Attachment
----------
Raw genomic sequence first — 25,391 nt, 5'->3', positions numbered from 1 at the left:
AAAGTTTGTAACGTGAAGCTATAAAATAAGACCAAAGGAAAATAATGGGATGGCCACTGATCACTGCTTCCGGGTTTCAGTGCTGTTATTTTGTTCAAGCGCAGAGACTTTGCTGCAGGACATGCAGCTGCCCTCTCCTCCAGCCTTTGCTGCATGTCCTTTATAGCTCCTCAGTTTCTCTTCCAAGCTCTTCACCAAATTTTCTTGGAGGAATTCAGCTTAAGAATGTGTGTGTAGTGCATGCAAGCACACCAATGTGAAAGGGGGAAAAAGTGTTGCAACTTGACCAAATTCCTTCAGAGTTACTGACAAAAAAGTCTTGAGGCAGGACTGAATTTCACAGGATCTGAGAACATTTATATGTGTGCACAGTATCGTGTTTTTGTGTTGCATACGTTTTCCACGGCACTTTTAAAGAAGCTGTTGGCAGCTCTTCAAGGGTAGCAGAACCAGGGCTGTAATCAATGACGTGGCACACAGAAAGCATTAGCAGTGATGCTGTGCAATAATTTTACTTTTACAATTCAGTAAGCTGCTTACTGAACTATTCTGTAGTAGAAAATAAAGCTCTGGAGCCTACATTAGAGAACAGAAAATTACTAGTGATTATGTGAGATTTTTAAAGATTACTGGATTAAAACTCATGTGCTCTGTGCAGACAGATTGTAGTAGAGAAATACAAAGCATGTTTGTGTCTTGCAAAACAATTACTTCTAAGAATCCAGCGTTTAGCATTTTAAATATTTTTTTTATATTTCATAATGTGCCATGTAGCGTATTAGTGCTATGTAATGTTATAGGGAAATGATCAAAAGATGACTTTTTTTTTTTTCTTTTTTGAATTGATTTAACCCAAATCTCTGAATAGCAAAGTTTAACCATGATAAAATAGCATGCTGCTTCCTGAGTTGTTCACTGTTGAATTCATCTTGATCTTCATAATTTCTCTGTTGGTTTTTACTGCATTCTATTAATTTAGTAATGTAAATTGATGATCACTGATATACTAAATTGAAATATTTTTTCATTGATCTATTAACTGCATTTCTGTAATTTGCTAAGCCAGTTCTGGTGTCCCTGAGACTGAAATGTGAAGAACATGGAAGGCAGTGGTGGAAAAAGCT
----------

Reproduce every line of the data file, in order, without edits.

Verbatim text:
Raw genomic sequence first — 25,391 nt, 5'->3', positions numbered from 1 at the left:
AAAGTTTGTAACGTGAAGCTATAAAATAAGACCAAAGGAAAATAATGGGATGGCCACTGATCACTGCTTCCGGGTTTCAGTGCTGTTATTTTGTTCAAGCGCAGAGACTTTGCTGCAGGACATGCAGCTGCCCTCTCCTCCAGCCTTTGCTGCATGTCCTTTATAGCTCCTCAGTTTCTCTTCCAAGCTCTTCACCAAATTTTCTTGGAGGAATTCAGCTTAAGAATGTGTGTGTAGTGCATGCAAGCACACCAATGTGAAAGGGGGAAAAAGTGTTGCAACTTGACCAAATTCCTTCAGAGTTACTGACAAAAAAGTCTTGAGGCAGGACTGAATTTCACAGGATCTGAGAACATTTATATGTGTGCACAGTATCGTGTTTTTGTGTTGCATACGTTTTCCACGGCACTTTTAAAGAAGCTGTTGGCAGCTCTTCAAGGGTAGCAGAACCAGGGCTGTAATCAATGACGTGGCACACAGAAAGCATTAGCAGTGATGCTGTGCAATAATTTTACTTTTACAATTCAGTAAGCTGCTTACTGAACTATTCTGTAGTAGAAAATAAAGCTCTGGAGCCTACATTAGAGAACAGAAAATTACTAGTGATTATGTGAGATTTTTAAAGATTACTGGATTAAAACTCATGTGCTCTGTGCAGACAGATTGTAGTAGAGAAATACAAAGCATGTTTGTGTCTTGCAAAACAATTACTTCTAAGAATCCAGCGTTTAGCATTTTAAATATTTTTTTTATATTTCATAATGTGCCATGTAGCGTATTAGTGCTATGTAATGTTATAGGGAAATGATCAAAAGATGACTTTTTTTTTTTTCTTTTTTGAATTGATTTAACCCAAATCTCTGAATAGCAAAGTTTAACCATGATAAAATAGCATGCTGCTTCCTGAGTTGTTCACTGTTGAATTCATCTTGATCTTCATAATTTCTCTGTTGGTTTTTACTGCATTCTATTAATTTAGTAATGTAAATTGATGATCACTGATATACTAAATTGAAATATTTTTTCATTGATCTATTAACTGCATTTCTGTAATTTGCTAAGCCAGTTCTGGTGTCCCTGAGACTGAAATGTGAAGAACATGGAAGGCAGTGGTGGAAAAAGCT